Kelly Prizel is here, talking about her thought process on having Gay Babies. Reading her post, I really thought about my fertility situation and resolved once again, not to take it for granted. But more than that, I was struck by how similar we all are, at our core. I was struck by how the overwhelming terror of pondering children is just the same, gay or straight. It’s just when you’re gay, it’s way, way, more complicated logistically, right from the get-go. So, here is Kelly, talking about one of my favorite things in the whole world, babies with two mommies:
So maybe you were expecting a drama-filled post about the struggle with my family being upset that I’m considering having children. Gay babies. Gaybies. And there is that. But actually, right now, I care a whole lot less about what other people are thinking and a whole lot more about me. Because I don’t know what the f*ck I think. I’m paralyzed. And I’m paralyzed by something that I’ve been trying to promote and push for my entire life: choice.
It wasn’t too long ago that there weren’t that many options for two women who wanted to have a baby. Doctors refusing treatment; sperm banks not working with lesbians. There just weren’t choices. And in some countries and states, that’s still unfortunately the case. So I am thankful that I have so many options. But it’s killing me. I feel like I’m in the oft-cited survey where people were shown a table with six jars of jam and others were shown a table with 24 jars of jam. The people shown only six jars bought more jam. I would like to buy some jam. But there seem to be 500 different kinds.
Growing up, I thought you got married, got pregnant, you had a baby, TADA! There were no such thing as miscarriages, infertility, and certainly not gay people trying to have babies. And sometimes I get angry that I can’t just have a romance-filled night, and suddenly, whoops, I’m pregnant! And while some straight people have to go down the path of medical intervention and testing and stuff, most start out with this happy, beautiful dream. But I don’t get that dream. I’ll never get the privilege of looking at my baby and guessing if his or her eyes are from my wife and if his or her toes are from me. Once, when I was talking to one of my best friends about this and how much I want our donor to look like Natalie, I started sobbing when Natalie said in a matter-of-fact way, “Well, it won’t ever look exactly like me.” Because I struggle with trying to make that dream happen even though it’s not realistic. It still hovers in the back of my mind– if I find just the right donor, or if I find just the right fertility treatment, if I do things just right the baby will look like our baby.
With all these choices, a few have already been made for us. I will carry the baby because Natalie has an autoimmune disease that won’t allow her to go off her pills. I secretly don’t want anyone to know I’m pregnant. I don’t want random people coming up to me and Natalie and asking “Who’s the real mom?,” or worse, people we know thinking of Natalie as “the other mom.”
Another choice that’s already been made is that all my medical professionals are telling me to have a baby ASAP because I have a bleeding disorder that only gets worse with age, so my risks go up as I wait. Aside from those few things, everything is in the air.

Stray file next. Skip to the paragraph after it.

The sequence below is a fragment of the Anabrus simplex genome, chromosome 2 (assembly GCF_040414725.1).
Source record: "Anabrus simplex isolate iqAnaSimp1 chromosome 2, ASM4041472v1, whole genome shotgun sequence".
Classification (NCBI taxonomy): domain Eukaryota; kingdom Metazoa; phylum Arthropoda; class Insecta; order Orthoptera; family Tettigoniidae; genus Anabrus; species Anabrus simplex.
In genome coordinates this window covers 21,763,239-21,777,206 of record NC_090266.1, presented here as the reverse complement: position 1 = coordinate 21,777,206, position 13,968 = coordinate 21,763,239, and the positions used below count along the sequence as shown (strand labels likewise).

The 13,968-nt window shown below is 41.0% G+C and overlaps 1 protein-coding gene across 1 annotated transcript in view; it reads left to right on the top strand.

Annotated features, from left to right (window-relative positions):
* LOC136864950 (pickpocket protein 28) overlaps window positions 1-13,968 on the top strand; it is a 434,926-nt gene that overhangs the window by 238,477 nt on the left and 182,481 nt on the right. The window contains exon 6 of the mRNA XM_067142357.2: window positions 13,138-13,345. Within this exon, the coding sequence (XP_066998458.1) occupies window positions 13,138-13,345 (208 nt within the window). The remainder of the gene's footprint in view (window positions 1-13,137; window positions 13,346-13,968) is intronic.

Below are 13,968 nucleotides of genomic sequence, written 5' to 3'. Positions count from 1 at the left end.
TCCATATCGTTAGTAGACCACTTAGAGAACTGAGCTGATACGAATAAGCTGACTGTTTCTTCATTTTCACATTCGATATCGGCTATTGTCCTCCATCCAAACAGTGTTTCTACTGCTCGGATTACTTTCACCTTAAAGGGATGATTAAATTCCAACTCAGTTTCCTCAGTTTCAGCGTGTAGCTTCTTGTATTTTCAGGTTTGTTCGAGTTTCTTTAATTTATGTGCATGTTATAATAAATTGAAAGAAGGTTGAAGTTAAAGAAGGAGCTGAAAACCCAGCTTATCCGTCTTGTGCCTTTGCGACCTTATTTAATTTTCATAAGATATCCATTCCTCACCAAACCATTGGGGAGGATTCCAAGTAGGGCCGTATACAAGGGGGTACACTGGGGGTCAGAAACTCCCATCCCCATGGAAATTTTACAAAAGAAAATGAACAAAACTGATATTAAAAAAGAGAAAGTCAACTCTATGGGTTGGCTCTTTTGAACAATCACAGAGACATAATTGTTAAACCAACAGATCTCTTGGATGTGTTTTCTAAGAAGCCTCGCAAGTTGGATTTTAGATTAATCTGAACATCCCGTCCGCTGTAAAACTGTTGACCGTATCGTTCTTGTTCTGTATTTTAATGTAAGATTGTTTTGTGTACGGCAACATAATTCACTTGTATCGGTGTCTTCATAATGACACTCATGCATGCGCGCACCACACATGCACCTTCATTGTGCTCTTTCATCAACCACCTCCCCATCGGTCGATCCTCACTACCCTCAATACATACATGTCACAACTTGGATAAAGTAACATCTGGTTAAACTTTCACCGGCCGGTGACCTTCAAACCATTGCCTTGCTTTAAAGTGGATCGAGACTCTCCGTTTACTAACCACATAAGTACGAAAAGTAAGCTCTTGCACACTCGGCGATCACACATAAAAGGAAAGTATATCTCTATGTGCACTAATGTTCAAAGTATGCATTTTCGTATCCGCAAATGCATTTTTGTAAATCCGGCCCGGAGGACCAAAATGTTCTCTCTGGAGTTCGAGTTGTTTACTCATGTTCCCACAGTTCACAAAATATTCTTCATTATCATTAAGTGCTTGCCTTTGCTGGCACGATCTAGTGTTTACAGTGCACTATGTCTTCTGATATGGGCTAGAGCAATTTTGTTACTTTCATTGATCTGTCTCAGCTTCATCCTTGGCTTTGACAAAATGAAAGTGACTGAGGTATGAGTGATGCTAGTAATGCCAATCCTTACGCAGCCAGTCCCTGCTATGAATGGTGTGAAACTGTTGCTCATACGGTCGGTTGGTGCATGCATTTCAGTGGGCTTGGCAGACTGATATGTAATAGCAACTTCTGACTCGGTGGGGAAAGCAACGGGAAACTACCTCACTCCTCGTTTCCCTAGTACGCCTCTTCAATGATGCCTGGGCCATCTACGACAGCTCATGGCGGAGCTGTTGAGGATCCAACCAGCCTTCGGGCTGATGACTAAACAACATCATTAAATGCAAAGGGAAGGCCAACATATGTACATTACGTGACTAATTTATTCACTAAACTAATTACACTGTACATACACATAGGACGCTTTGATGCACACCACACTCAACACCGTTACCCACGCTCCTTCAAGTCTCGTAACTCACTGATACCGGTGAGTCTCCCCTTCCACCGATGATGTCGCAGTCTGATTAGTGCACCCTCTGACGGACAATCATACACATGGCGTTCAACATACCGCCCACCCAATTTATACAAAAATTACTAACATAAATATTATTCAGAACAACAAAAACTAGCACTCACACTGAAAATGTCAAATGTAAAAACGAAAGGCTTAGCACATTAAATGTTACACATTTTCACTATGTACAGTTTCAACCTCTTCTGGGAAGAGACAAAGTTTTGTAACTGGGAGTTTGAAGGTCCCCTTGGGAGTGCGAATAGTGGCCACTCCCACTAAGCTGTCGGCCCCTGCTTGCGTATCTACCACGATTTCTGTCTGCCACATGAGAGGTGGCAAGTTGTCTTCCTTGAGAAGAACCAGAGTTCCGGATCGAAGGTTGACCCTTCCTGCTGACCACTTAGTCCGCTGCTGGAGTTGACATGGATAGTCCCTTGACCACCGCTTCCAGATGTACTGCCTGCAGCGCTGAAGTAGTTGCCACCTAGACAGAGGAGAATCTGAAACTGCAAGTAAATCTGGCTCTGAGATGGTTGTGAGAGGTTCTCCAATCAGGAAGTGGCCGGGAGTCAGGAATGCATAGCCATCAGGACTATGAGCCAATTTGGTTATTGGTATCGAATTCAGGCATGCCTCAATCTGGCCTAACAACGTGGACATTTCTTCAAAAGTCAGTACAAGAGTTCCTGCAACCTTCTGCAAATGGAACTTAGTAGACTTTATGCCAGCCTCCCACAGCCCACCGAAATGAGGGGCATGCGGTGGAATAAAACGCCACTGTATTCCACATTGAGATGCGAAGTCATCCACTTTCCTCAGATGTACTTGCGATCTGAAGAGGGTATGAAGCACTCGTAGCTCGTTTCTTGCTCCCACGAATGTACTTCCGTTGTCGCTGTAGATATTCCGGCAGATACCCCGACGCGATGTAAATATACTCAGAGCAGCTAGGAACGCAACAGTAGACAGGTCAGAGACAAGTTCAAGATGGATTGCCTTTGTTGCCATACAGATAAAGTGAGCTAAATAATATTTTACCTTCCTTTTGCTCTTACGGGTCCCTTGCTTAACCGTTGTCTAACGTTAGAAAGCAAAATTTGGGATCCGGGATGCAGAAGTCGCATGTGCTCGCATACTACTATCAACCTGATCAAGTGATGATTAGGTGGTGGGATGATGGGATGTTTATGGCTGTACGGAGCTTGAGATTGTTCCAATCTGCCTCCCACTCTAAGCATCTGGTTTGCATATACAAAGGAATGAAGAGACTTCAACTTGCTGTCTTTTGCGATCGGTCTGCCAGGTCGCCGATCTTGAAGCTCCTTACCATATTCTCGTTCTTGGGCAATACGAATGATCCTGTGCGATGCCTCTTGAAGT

Do we have a known donor? An unknown donor? If we have a known donor, as I have in my dream scenario, we legally put ourselves in a situation where our baby could be taken away from us. What kind of role would this known donor play? What would he be called? Would he come to family functions? And how do you even ask or pick someone that you know, and be like “Hey, wanna be my baby-daddy?”
Do we want to go all out at first? Our dream scenario because of my health issues/career would be for me to have twins: one with my egg and one with Natalie’s. But that requires a whole hell of a lot of medical intervention. My health insurance currently would cover this, but we only have this insurance until Natalie finishes her PhD which is 4 more years max. So do we try the turkey-baster method first? Or do I have doctors all up in my yin-yang right from the start to make sure we can have this covered? Not to mentioned that Natalie would have to be harvested like an egg-hen. I can’t imagine two women on fertility drugs together. We might kill each other.
And then, when it comes down to it, what are we looking for in a sperm donor? What compromises do we have to make? What’s unrealistic? Do we go for personality and feel if we have a known donor? Or just try to find a donor with the stats that are similar to Natalie’s: brown hair, blue eyes, Jewish, nerdy. Oh, and short.
Honestly, when we first started thinking about babies, I googled if there was any way Natalie and I could merge our eggs and have a child. I shit you not…I was willing to go to a third world country if necessary to have some mad scientist make me a baby. It turns out, they’ve tried with mice, and the results aren’t so great. And we’re not mice. Darn. But really, all these choices, all these options that we value as feminists have me frozen in place. Which path to go down? How will I know it’s right? How do we even start?
All of this has me thinking, “Do I even want a baby?” I like Natalie a whole lot, and we work daily on simplicity in our lives. This sh*t is not simple.